What is animal assisted therapy?
Animal-assisted therapy (AAT) is utilized by medical practitioners across the country to help patients of all ages and backgrounds reach their full potential. It is defined as: “Goal-oriented, planned, structured, and documented therapeutic intervention directed by health and human service providers as part of their profession” (Pet Partners, 2017).
Would animal-assisted therapy help my child?
AAT is an effective way for individuals to engage in challenging therapy tasks with renewed motivation, reduced anxiety, and improved-self concept. Some common benefits for pediatric diagnoses include (HABRI, 2017) :
- Security and independence
- Increase social motivation and confidence
- Reduction in negative behaviors
- Reading and cognition – due to stress reduction
- Fine and gross motor skill development through motivating dog centered tasks
Emotional Development & Social Skills:
- Improved social integration
- Improved recognition/sensitivity toward moods and needs of others
What would my child do in a therapy session?
AAT is available to your child in their speech, physical, or occupational therapy sessions. Interventions will vary based on your child’s goals but will commonly involve: coordination activities, speech articulation and pragmatics, social skills, sensory processing and calming techniques, and fine motor skill development. Each session will be designed to meet your child’s goals while providing comfort and motivation through the assistance of a therapy dog.
What is animal-assisted group therapy?
The Shandy Clinic is proud to offer AAT social skills groups to help your child learn to participate with peers comfortably and positively. During group sessions, there will be four children, 2 therapists, and one dog working on common social goals including reduction of anxiety, appropriate social dialogue, establishing and maintaining boundaries, and attention. This is a very fun way to overcome social fears and challenges!
Human Animal Bond Research Institute (HABRI) (2017)
Research. Retrieved from https://habri.org/research/
Pet Partners (2017)
Terminology. Retrieved from https://petpartners.org/learn/terminology
Therapy Dog Volunteer Program!
We are so excited that you and your therapy dog want to join our team of volunteers! Here are a couple of things we think you should know before getting started.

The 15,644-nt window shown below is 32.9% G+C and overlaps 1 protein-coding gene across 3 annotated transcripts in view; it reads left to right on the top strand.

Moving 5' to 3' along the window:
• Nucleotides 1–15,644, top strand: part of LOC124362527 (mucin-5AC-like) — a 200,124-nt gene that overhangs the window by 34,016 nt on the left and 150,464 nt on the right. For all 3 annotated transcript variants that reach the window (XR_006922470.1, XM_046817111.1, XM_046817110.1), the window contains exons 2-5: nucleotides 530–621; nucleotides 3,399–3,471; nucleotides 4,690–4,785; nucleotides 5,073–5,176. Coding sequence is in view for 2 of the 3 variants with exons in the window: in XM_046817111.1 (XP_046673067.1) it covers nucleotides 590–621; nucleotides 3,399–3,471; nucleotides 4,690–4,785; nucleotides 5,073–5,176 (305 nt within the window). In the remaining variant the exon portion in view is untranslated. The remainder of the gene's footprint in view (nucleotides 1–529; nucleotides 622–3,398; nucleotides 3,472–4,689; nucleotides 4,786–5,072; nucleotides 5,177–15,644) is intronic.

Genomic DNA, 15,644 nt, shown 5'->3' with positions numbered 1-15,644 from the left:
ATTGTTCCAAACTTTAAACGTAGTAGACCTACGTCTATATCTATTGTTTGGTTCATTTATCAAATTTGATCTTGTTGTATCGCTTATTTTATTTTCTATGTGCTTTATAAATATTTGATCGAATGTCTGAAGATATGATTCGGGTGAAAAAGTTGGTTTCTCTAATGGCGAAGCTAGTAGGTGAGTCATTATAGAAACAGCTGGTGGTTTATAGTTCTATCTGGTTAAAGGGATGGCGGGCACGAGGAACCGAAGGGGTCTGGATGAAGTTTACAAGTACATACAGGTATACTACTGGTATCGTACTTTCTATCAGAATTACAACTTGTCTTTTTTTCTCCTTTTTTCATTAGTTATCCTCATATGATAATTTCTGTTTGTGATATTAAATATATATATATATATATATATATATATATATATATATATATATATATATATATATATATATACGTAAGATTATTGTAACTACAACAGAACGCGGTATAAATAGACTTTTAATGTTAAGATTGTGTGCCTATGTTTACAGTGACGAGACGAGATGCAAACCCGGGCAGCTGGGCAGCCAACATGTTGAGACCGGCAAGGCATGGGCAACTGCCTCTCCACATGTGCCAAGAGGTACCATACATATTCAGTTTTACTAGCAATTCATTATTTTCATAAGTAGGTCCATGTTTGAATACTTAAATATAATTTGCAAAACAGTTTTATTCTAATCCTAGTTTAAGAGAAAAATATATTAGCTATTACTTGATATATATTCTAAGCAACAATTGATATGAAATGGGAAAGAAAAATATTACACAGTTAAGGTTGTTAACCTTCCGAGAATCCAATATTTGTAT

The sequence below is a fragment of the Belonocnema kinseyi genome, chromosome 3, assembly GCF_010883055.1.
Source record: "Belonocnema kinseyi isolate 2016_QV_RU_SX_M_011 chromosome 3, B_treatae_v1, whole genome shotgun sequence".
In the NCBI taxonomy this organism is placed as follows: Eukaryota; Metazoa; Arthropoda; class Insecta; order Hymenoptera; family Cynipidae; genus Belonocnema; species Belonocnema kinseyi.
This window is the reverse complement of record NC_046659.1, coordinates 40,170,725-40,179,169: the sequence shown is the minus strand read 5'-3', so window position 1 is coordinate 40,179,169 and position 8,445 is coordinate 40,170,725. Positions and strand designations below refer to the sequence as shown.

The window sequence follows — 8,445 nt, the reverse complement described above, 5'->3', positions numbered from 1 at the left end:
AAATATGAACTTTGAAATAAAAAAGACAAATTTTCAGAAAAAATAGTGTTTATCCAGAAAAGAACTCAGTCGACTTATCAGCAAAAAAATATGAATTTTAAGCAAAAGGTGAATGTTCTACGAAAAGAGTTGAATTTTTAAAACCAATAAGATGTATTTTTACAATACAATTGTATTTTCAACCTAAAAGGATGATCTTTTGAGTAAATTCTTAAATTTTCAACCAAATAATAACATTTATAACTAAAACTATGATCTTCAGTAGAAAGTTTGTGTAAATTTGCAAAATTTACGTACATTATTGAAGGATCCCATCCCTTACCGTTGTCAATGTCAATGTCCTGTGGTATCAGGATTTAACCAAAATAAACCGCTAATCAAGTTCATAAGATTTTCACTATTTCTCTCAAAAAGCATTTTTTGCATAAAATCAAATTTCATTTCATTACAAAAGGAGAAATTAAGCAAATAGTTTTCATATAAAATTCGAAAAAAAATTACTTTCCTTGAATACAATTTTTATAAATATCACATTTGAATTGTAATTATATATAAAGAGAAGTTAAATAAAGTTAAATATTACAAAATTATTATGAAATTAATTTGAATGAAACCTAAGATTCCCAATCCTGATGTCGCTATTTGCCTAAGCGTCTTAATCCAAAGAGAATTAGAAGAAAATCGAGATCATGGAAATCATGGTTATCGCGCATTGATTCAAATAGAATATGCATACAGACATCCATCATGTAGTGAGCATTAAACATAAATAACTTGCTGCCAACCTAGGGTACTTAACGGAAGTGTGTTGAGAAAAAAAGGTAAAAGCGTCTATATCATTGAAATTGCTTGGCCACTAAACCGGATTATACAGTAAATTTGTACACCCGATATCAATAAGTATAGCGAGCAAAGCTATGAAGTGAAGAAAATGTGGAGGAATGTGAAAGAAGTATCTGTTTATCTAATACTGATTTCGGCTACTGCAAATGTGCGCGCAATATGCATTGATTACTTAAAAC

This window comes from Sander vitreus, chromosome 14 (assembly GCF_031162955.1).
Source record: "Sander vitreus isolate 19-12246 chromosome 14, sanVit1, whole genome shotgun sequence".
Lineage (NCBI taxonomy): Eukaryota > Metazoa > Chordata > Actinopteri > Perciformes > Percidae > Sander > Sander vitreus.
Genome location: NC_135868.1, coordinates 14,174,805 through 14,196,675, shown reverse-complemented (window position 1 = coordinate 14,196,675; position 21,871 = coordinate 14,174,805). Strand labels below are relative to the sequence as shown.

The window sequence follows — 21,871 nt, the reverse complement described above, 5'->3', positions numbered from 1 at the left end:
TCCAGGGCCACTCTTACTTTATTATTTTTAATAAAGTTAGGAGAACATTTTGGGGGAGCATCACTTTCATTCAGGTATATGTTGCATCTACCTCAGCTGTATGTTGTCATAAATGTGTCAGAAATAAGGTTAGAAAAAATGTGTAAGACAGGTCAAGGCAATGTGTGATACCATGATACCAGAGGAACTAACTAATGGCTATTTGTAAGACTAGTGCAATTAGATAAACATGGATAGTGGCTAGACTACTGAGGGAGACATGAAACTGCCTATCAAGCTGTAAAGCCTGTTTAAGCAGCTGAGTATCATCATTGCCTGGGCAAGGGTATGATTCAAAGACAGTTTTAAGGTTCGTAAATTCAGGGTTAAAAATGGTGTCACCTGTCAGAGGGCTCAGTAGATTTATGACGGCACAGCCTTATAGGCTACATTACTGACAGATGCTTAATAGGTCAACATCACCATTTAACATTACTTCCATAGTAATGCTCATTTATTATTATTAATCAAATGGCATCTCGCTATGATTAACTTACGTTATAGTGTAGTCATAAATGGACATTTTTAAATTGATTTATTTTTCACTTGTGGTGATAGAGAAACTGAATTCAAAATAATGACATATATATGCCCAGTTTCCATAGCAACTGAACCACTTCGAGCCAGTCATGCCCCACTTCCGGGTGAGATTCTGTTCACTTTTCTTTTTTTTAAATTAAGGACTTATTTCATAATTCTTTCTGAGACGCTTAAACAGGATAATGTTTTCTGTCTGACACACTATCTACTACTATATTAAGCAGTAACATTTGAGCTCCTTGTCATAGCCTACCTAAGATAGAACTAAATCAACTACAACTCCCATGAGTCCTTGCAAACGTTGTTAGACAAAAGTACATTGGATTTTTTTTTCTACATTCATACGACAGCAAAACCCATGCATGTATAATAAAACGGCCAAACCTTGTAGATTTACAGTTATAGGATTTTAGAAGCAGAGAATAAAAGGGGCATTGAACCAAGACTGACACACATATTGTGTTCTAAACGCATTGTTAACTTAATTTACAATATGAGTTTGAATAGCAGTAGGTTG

What does a therapy dog do in a pediatric clinic?
The Shandy Clinic is dedicated to working with children from infancy to 18 years of age to reach their full potential across all areas of life. We offer occupational, physical, and speech therapy for a variety of developmental diagnoses and delays. During an animal-assisted therapy session, the clinician you are partnered with will have a session planned that effectively incorporates your therapy animal and their patient to address specific patient goals. This may involve speech articulation goals, motivating your child to complete a flight of stairs, or providing regulating input to an overstimulated child.
Is your dog a good fit for a pediatric clinic?
The most important part of being an effective therapy dog team is understanding your dog’s strengths and weaknesses. For many animals, children can be difficult to engage with due to unpredictable behaviors, poor physical boundaries, and excitability. During a volunteer session at the clinic your dog may encounter times when multiple children are present at once, children may be crying or screaming, or some children may be fearful. If your dog is naturally afraid of scenarios like this, then it may be better suited for volunteering with adult populations. On the other hand, if your dog can tolerate these scenarios please be aware we will also do our best to prevent a dog from becoming overstimulated or uncomfortable during their time here.
Requirements for volunteering
Think you are a good fit?! Here is what we need:
- Proof of therapy dog registration and Canine Good Citizen award
- Proof of liability insurance
- Current vaccination records
- Completion of HIPPA training (provided on-premises)
- Non-employee confidentiality agreement
- Completion of 1-2 in-clinic observations
- Read and sign the volunteer education packet
After proof of documentation, you will complete 1-2 observation sessions with Jenny Ventker, animal-assisted therapy program director, to ensure the clinic is a good fit for you and your dog. Observations are based on pass/fail criteria, which are available in the volunteer packet.
Service Animal Information
Emotional support and therapy animals are different from service animals under the Americans with Disabilities Act (ADA). These animals are working animals, not pets. Learn about service animals, rules, and regulations at the Rocky Mountain ADA Center website.